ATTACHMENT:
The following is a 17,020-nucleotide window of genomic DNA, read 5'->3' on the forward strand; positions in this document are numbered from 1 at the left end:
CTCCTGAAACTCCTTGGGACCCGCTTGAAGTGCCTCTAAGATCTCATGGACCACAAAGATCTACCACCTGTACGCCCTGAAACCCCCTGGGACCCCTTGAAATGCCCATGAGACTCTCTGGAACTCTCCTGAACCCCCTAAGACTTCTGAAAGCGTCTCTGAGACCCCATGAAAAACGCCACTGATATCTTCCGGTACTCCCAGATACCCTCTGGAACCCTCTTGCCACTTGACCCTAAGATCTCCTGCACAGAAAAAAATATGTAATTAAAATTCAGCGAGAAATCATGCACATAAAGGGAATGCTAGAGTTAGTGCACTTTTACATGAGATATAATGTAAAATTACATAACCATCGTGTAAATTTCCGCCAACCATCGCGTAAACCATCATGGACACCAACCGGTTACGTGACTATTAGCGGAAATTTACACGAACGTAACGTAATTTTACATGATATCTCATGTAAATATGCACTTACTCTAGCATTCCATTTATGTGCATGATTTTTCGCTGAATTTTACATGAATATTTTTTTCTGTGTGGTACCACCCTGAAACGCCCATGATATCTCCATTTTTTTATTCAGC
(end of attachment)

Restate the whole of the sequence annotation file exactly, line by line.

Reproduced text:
The following is a 17,020-nucleotide window of genomic DNA, read 5'->3' on the forward strand; positions in this document are numbered from 1 at the left end:
CTCCTGAAACTCCTTGGGACCCGCTTGAAGTGCCTCTAAGATCTCATGGACCACAAAGATCTACCACCTGTACGCCCTGAAACCCCCTGGGACCCCTTGAAATGCCCATGAGACTCTCTGGAACTCTCCTGAACCCCCTAAGACTTCTGAAAGCGTCTCTGAGACCCCATGAAAAACGCCACTGATATCTTCCGGTACTCCCAGATACCCTCTGGAACCCTCTTGCCACTTGACCCTAAGATCTCCTGCACAGAAAAAAATATGTAATTAAAATTCAGCGAGAAATCATGCACATAAAGGGAATGCTAGAGTTAGTGCACTTTTACATGAGATATAATGTAAAATTACATAACCATCGTGTAAATTTCCGCCAACCATCGCGTAAACCATCATGGACACCAACCGGTTACGTGACTATTAGCGGAAATTTACACGAACGTAACGTAATTTTACATGATATCTCATGTAAATATGCACTTACTCTAGCATTCCATTTATGTGCATGATTTTTCGCTGAATTTTACATGAATATTTTTTTCTGTGTGGTACCACCCTGAAACGCCCATGATATCTCCATTTTTTTATTCAGC